18 October 2011

THE University of Queensland has received $38.1 million in National Health and Medical Research Council Project Grants – one of the largest shares of the funding awarded to institutions across Australia.

In addition, UQ researchers were awarded fellowships worth a further $11.37 million, including seven Research Fellowships worth a total $5.45 million, 10 Early Career Fellowships worth a total $3.16 million and four Career Development Fellowships worth a total $1.64 million.

One researcher from the Institute for Molecular Bioscience, Professor Mike Waters, received four grants and a fellowship in the latest round of funding.

Deputy Vice-Chancellor (Research) Professor Max Lu congratulated the recipients and thanked the NHMRC for its continued support of Australian medical research.

"Breakthroughs in the prevention, cure and management of diseases and disabilities only come through rigorous and focused research," Professor Lu said.

"The successful UQ projects range from investigating ways to boost the human immune system to improving treatments for childhood burns and seeking a better understanding cerebral palsy.”

"I thank our researchers for the dedication and skills they bring to addressing such a diversity of health and medical problems that currently reduce quality of life and life expectancy.”

UQ was awarded 68 of the 768 NHMRC project grants announced today, with an application success rate of 26.4 per cent – a higher success rate than in either of the two previous years.

UQ’s total Project Grants were more than $9 million higher than last year.

The Federal Government significantly boosted the NHMRC grants this year, with a total $673 million in research funding announced yesterday, compared to $447.5 million last year.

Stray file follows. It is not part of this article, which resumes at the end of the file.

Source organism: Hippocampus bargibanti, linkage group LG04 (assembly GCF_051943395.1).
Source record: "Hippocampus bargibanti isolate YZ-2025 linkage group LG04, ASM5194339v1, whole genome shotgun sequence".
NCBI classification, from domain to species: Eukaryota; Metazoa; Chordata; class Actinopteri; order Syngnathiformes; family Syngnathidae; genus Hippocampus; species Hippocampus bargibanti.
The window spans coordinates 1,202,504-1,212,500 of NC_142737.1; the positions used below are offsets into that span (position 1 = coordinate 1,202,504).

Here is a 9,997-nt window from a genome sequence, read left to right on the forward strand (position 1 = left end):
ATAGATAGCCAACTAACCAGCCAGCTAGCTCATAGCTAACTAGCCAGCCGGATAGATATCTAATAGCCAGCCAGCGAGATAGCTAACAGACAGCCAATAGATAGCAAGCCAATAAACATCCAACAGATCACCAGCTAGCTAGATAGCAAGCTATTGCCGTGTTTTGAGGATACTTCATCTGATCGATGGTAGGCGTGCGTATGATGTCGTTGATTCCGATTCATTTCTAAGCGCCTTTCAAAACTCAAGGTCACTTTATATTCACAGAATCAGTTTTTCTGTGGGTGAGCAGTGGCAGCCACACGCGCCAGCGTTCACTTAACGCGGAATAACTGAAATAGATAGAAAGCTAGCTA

Among the UQ grants announced today, were two Practitioner Fellowships —worth a total $960,316 — and one Translating Research into Practice Fellowship — worth $142,520).

UQ’s largest Project Grant was the $1.122 million multi-centre grant to Dr Kerry-Ann O’Grady’s project to determine the effectiveness of a vaccine in reducing repeated respiratory infections in children. The study is being undertaken at the Queensland Children's Medical Research Institute, within the UQ Faculty of Health Science.

Among the highest-value UQ research funded under the Project Grants scheme were:

- Dr Coral Gartner’s research project, which will test if offering smokers the option of using long-term substitutes for cigarettes will help more smokers to successfully quit ($1.014 million - UQ Centre for Clinical Research).

- Professor Paul Colditz and Professor Matt Sanders will lead a program of research aimed at optimising the development of preterm infants through a tailored Positive Parenting Program - predicting a reduction in child behavioural and emotional problems($996,337 – UQ Centre for Clinical Research and UQ School of Psychology).

- Associate Professor Andrew Barbour will undertake a detailed genetic study of oesophageal cancer, to form an essential basis for identifying genetic signatures of progression, prognosis and treatment response ($957,987 – UQ School of Medicine).

- Professor Jeffrey Lipman’s Step-wise research program may lead to a simple and cost-effective intervention to improve symptoms, clinical cure and survival for patients with severe infections ($915,978 – UQ School of Medicine).

- Professor George Muscat will head a research project investigating the regulation of metabolism and its relationship to diabetes and obesity ($734,760 – Institute for Molecular Bioscience)

UQ researchers who were awarded Research Fellowships were: Professor Richard Lewis, Professor Martin Lavin, Professor Michael Waters, Professor Matt Brown, Professor Sean Grimmond, Professor David Craik and Professor David Fairlie.

UQ researchers who were awarded Early Career Fellowships included:

- Dr Leila Cuttle, whose project seeks to improve the pre-hospital treatment and acute management of burned children ($294,892).
- Dr Linlin Ma, whose research will identify and assess specific modulators of membrane proteins from Australian spider venoms ($322,980).
- Dr Stephen Lambert, who will examine gastro-intestinal viruses in the first two years of life ($324,892).

Media: Fiona Cameron, UQ Communications (07 3346 7086, 0407 113 342)